How to care for your Grow-With-Me® fine cultured pearl jewelry
AVOID THESE ISSUES
Follow these pearl care tips to avoid these issues. Pearls are delicate gemstones and must be cared for properly to maintain their beautiful look.
Dull, pitted, cracked nacre
The oils in your skin will keep the nacre of your pearls conditioned and lustrous-looking.
This statement is a myth – an old wives tale passed down as truth.
The oils in your skin and perspiration will actually corrode and damage the nacre of your pearls. This will happen after many years of handling your pearls – so don’t worry too much about handling your pearls, just be sure to always wipe your pearls with a soft moist cloth after each use.
Cracked, dry-looking nacre
Pearls will crack and discolor when exposed to heat or intense light so avoid wearing your pearls while cooking or tanning.
Pits, chips, and scratches in nacre
Dirty, worn stringing material
Beading wire provides added durability against breakage. Pearls should be restrung once a year (depending on use) as all stringing materials become weak after prolonged use.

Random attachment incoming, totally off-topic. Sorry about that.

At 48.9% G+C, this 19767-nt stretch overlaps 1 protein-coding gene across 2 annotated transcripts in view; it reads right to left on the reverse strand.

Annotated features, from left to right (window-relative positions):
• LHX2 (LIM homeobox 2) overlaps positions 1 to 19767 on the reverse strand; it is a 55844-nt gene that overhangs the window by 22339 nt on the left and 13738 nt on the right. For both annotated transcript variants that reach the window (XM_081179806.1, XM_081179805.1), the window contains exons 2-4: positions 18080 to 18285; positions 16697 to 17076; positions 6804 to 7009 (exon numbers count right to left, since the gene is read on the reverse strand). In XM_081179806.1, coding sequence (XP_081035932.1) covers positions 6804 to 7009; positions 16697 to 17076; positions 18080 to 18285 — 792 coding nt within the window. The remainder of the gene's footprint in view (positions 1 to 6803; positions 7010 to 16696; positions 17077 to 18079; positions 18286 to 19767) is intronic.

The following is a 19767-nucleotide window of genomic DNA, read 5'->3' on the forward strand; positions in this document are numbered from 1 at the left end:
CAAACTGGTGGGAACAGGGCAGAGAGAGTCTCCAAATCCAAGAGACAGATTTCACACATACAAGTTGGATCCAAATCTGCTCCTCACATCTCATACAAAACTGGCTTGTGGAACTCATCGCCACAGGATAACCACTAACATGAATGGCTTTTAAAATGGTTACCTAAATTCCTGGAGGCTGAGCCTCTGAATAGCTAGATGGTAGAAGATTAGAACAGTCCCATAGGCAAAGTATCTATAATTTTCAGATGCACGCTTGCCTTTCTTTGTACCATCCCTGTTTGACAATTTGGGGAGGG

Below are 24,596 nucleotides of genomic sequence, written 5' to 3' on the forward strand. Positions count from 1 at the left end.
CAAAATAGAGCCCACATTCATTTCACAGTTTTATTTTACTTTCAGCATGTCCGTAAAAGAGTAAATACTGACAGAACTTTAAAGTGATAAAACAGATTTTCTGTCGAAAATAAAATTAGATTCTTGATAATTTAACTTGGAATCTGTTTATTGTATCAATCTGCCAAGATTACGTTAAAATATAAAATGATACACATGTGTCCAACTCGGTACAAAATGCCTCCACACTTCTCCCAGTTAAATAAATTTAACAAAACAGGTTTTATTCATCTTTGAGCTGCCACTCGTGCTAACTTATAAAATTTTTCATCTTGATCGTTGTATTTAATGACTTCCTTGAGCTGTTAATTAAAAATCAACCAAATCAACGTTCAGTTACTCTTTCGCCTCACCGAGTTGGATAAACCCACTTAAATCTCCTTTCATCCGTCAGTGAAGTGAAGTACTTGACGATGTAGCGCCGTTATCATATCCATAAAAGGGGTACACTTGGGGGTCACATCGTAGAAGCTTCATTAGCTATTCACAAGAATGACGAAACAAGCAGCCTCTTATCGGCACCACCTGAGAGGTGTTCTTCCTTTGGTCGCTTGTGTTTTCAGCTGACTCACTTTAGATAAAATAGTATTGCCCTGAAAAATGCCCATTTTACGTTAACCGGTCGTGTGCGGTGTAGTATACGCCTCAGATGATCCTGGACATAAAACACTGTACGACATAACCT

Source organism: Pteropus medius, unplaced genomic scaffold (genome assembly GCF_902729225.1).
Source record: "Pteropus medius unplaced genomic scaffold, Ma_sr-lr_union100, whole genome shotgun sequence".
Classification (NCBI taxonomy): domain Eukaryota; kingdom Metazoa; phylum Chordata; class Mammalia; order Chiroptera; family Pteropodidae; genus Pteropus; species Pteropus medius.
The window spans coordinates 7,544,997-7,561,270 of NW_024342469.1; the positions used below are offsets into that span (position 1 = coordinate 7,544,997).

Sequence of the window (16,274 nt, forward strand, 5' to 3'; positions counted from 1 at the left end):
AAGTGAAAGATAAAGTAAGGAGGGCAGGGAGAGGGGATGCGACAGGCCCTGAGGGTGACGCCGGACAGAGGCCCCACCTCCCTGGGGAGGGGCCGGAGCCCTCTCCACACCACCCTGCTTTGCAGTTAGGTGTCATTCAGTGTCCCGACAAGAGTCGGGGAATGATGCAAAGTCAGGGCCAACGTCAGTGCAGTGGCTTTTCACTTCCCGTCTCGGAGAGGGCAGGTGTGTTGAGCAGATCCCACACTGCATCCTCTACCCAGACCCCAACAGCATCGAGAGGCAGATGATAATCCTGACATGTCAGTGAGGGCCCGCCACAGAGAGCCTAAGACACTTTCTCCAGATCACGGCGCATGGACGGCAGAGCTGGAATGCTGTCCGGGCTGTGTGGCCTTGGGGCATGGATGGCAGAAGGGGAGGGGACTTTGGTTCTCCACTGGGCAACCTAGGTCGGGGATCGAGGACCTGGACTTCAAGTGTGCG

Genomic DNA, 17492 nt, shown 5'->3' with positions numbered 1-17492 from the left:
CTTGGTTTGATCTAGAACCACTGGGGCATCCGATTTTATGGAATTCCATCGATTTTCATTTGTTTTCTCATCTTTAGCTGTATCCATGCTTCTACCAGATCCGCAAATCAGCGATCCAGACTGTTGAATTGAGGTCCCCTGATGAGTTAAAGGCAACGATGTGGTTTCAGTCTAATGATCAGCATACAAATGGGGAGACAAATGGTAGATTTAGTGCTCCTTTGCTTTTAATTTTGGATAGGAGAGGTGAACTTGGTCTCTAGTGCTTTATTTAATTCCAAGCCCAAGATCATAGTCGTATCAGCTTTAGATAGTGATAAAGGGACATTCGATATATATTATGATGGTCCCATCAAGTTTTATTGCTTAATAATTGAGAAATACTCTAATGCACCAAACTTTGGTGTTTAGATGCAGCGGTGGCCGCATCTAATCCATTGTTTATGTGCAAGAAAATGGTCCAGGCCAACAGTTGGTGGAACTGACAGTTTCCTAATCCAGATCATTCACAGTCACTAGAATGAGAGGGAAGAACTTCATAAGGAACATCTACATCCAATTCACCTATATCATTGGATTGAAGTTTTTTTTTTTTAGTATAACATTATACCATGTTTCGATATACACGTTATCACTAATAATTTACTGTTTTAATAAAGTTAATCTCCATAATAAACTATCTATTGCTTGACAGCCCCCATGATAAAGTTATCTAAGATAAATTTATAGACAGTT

FOR SMART SHOPPERS
ARE REAL PEARLS
The vast majority of pearls for sale today (over 99%) are cultured (grown) by one of several methods. Cultured pearls are genuine pearls made of the same nacre found in natural pearls. Cultured pearls are formed by the same processes inside mussels and oysters that form natural pearls. Pearls form around irritants that get inside a mussel or oyster. The primary difference between natural and cultured pearls is how the irritant gets inside the mollusk.
ARE RARE AND EXPENSIVE
We strictly adhere to the AGTA Code of Ethics and Principles of Fair Business Practices and the Federal Trade Commission (FTC) jewelry and precious metals guidelines. The FTC states you must use the term “cultured” when referring to cultured pearls. Merely referring to a pearl as a “pearl” instead of a “cultured pearl” implies the pearl is natural.
We pride ourselves in upholding the ethical standards set forth by the Gemological Institute of America (GIA), the American Gem Trade Association (AGTA), and the Federal Trade Commission (FTC).